At 4:30 p.m. on June 9, 2013, Mitchell Dale Stehling set out on the quarter-mile-long hike to Mesa Verde National Park’s Spruce Tree House ruin. He never returned, sparking a massive search that never yielded any evidence of what happened to him.
After the National Park Service received an anonymous tip on Sept. 16, search and rescue crews found human remains the next day at the location described by the tip, which also indicated that the body might be that of Stehling.
Montezuma County Coroner George Deavers told The Durango Herald he is “99%” sure the remains are that of Mitchell Dale Stehling because of items found at the scene: a driver’s license, credit cards, and a Social Security card that had Stehling’s information on it.
Barring that 1% possibility that somebody else died in the park but somehow ended up with Stehling’s possessions, this puts an end to one of the strangest mysteries in the modern history of Mesa Verde.
Stehling, his wife, and his parents, of Goliad, Texas, were on a road trip visiting national parks when they stopped at Mesa Verde.
The Stehling family had originally planned to stop at just the lookout points and admire views of the ruins from a distance, but after watching a video on it, Dale decided to explore the Spruce Tree House, the third largest and best-preserved ruin in the park.
When he left his family for what should have been a short hike, he was wearing a khaki-colored “Mesa Verde Museum Association” baseball cap, sunglasses, a brown t-shirt, khaki shorts, and brown walking shoes. The only items he was carrying were his cell phone, cigarettes, and his wallet. He also left without water on a day when the temperature exceeded 100 degrees.
Dale had his phone on him, but authorities were unable to get a signal from it after his disappearance. According to phone records, he tried to access his voicemail at about 7 p.m. on the evening of his disappearance.
After his wife reported him missing, searchers learned from witnesses that Stehling had veered off onto the Petroglyph Point Trail, a 2.5-mile loop that branches off of the Spruce Tree House Trail. The trail he wound up on features a lot of steep switchbacks, narrow stairways, and areas where hikers have to scramble over stones, leading to a panel of petroglyphs about two miles into the hike. After that point, it ascends to the top of the mesa and becomes a simple gravel trail that circles back to the trailhead.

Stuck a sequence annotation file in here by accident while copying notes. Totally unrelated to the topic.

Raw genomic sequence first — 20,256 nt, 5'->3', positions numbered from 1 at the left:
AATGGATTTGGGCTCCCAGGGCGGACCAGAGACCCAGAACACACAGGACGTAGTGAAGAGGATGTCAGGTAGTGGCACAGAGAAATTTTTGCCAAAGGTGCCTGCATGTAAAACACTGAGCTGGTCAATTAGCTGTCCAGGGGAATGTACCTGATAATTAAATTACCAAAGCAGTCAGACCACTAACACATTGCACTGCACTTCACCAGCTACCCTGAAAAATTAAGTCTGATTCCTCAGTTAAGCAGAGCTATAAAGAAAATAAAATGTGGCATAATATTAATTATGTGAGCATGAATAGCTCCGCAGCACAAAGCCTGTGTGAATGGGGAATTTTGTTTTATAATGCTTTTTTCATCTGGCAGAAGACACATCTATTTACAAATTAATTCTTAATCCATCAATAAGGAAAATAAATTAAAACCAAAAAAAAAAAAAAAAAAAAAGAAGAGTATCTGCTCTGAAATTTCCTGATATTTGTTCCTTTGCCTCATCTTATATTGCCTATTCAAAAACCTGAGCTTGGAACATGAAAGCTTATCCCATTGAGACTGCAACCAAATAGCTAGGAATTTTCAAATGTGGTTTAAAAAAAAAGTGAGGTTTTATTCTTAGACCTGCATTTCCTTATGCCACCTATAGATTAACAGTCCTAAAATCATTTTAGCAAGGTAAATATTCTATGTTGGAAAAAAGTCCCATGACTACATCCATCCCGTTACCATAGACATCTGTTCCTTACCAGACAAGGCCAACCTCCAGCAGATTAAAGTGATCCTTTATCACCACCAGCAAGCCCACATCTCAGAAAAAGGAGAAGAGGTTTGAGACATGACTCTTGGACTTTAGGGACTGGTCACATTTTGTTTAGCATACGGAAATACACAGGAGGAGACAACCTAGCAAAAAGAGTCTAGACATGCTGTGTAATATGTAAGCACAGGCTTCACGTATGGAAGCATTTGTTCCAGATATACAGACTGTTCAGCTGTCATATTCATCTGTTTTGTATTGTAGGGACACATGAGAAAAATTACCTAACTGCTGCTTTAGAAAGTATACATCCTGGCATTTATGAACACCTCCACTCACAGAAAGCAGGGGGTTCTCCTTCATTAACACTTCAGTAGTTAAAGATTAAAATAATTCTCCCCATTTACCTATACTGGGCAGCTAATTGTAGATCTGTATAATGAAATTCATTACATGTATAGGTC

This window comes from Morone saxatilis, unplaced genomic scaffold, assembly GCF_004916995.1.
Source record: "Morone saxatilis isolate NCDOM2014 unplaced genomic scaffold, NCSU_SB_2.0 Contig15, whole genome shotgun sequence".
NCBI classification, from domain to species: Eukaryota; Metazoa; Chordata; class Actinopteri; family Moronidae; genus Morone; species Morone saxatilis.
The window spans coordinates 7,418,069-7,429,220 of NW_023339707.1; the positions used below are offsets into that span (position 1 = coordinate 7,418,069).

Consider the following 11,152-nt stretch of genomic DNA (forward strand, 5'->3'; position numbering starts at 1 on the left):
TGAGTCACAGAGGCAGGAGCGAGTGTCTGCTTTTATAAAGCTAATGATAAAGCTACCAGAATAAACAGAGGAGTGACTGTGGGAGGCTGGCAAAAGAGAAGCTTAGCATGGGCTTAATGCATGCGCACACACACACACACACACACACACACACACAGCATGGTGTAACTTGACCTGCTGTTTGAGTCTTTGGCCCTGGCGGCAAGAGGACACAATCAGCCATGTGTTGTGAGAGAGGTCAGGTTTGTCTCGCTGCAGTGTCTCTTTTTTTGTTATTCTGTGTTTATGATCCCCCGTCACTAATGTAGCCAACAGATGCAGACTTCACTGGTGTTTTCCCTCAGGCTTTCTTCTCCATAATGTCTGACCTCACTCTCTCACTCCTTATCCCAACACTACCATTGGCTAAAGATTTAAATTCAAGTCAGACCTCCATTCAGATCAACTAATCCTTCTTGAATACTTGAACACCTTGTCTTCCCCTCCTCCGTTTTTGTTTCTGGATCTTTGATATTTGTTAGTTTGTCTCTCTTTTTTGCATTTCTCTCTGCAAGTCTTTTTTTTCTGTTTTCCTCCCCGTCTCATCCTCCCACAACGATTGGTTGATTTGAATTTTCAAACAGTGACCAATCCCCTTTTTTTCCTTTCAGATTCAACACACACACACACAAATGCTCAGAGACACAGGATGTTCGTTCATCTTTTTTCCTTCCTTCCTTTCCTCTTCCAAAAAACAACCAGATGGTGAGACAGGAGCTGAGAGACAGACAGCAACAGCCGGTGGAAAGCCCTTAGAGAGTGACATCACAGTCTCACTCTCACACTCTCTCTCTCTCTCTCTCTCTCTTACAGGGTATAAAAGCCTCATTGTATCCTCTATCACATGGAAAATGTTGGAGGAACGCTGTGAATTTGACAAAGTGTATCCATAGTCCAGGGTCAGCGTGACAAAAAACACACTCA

The family that reported that they had seen him saw him twice on the trail, the last time at the petroglyph panel itself. A team of scent dogs showed interest in the area beneath the petroglyphs, but were unable to locate any evidence of what happened to Dale or point search teams in a new direction where he might have gone. At the peak of the intensive two-week search that followed, between 60 and 70 people were searching the park for the missing hiker.
Jodi Peterson, a writer and editor for High Country News, wrote that she hiked the Petroglyph Point Trail the day after Stehling went missing and heard a man in distress. “After an hour of walking, I suddenly heard a weary male voice call ‘I need some help,’” she wrote. Peterson reported what she heard to the park.
The remains found on Sept. 17 were “quite a distance away” from where Stehling was last seen, Mesa Verde National Park Superintendent Cliff Spencer told the Herald. The area, in a remote part of the park, which took search crews about two hours to reach, was searched in 2013 when Stehling went missing.